UN Launches Multibillion-Dollar Appeal for World’s Most Vulnerable

VOV

U. N. Undersecretary-General for Humanitarian Affairs and Emergency Relief Coordinator (OCHA) Mark Lowcock attends a news conference for the launch of the “Global Humanitarian Overview 2019” at the United Nations in Geneva, Switzerland, Dec. 4, 2018.

The United Nations is launching a $21.9 billion humanitarian appeal for 2019 to help nearly 94 million people in 42 countries survive conflict, hunger, homelessness, deprivation, and the impact of climate change.

The United Nations said it expects its 2019 appeal will reach a record-breaking high of $25 billion after Syria’s humanitarian needs are fully assessed early next year.

The beneficiaries of the appeal constitute the most vulnerable of nearly 132 million people across the globe. More than one-fifth of the funds requested or $4 billion will go to Yemen, which the United Nations considers the world’s worst humanitarian crisis.

U.N. Emergency Relief Coordinator, Mark Lowcock said conditions in Yemen are worsening. Up to 24 million people or 75 percent of the population will need humanitarian assistance next year.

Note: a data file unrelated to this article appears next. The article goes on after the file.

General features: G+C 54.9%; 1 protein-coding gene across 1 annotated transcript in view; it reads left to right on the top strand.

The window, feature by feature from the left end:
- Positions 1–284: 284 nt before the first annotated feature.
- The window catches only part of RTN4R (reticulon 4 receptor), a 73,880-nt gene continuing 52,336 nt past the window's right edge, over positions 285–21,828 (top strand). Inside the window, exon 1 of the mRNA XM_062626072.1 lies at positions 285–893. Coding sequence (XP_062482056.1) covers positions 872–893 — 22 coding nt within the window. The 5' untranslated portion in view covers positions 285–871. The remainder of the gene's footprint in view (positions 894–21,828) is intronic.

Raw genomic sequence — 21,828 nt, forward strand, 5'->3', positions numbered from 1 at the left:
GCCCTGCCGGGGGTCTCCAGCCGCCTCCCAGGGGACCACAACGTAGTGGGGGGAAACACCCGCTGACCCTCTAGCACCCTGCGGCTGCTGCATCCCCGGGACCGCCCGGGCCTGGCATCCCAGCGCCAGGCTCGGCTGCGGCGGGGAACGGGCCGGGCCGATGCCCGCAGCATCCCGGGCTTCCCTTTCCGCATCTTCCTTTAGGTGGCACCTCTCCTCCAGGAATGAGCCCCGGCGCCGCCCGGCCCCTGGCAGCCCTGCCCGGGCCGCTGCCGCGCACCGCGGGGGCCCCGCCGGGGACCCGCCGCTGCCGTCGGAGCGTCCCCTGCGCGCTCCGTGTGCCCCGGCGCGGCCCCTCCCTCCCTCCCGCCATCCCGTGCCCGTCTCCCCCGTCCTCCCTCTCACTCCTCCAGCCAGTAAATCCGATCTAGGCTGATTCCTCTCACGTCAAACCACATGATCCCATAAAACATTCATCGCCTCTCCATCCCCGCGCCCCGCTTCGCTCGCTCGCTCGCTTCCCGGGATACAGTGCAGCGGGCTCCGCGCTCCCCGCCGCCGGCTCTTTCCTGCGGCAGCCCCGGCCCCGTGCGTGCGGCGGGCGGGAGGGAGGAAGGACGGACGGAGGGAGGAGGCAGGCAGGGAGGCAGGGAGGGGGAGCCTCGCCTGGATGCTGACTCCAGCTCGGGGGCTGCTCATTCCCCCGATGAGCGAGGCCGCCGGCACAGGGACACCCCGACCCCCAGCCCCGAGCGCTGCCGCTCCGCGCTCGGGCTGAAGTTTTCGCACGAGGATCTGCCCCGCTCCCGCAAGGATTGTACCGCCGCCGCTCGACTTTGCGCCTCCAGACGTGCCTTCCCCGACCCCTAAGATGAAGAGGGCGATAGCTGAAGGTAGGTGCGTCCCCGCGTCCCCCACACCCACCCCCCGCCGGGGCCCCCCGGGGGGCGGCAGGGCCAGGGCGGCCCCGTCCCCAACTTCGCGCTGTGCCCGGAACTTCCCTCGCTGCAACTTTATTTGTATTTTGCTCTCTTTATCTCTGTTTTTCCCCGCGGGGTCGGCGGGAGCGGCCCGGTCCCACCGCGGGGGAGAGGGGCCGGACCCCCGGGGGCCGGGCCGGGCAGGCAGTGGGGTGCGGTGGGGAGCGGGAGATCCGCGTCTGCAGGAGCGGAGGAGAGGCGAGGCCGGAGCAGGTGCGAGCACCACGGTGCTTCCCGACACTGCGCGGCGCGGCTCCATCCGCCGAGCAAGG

“The U.N. is planning to meet the needs of 15 million of those people … and that includes providing emergency food assistance to 12 million people,” he said. “… Other countries where the situation has deteriorated include Afghanistan because of the mixture of drought, instability, insecurity, the economic challenges and so on. And, Cameroon and the Central African Republic, where we are seeing an upsurge of conflict and violence.”

The United Nations reports donors provided a record $13.9 billion in humanitarian aid last year. While welcoming this generosity, U.N. officials say this still represents a significant funding gap in the $20 billion requested for 2018.

Lowcock noted the lion’s share of money from the current appeal will provide life-saving aid for people caught in conflict situations. But, he added an increasing number of the recipients will be victims of natural disasters.

He said scientists forecast an 80 percent chance of an El Nino next year — an event which could precipitate or worsen drought, floods and tropical cyclones in 25 countries.

 

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